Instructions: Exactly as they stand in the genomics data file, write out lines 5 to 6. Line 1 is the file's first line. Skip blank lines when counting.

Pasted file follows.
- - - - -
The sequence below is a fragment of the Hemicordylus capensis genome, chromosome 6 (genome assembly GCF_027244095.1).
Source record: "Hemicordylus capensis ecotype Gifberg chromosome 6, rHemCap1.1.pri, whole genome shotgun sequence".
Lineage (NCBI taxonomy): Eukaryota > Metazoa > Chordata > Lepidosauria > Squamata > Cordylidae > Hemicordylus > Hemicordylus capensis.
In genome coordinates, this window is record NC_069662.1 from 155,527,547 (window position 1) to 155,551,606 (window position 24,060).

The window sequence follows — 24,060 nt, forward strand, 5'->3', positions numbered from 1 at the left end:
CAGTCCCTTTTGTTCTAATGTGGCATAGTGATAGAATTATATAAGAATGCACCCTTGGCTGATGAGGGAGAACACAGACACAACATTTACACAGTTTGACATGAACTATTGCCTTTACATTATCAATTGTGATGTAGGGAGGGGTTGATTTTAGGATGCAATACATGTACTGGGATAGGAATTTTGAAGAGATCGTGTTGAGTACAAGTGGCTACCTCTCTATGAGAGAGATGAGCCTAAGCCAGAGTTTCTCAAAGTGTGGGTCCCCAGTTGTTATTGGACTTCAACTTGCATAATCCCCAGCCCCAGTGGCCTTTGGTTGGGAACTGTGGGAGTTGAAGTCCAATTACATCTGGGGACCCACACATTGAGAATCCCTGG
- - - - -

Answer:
The window sequence follows — 24,060 nt, forward strand, 5'->3', positions numbered from 1 at the left end:
CAGTCCCTTTTGTTCTAATGTGGCATAGTGATAGAATTATATAAGAATGCACCCTTGGCTGATGAGGGAGAACACAGACACAACATTTACACAGTTTGACATGAACTATTGCCTTTACATTATCAATTGTGATGTAGGGAGGGGTTGATTTTAGGATGCAATACATGTACTGGGATAGGAATTTTGAAGAGATCGTGTTGAGTACAAGTGGCTACCTCTCTATGAGAGAGATGAGCCTAAGCCAGAGTTTCTCAAAGTGTGGGTCCCCAGTTGTTATTGGACTTCAACTTGCATAATCCCCAGCCCCAGTGGCCTTTGGTTGGGAACTGTGGGAGTTGAAGTCCAATTACATCTGGGGACCCACACATTGAGAATCCCTGG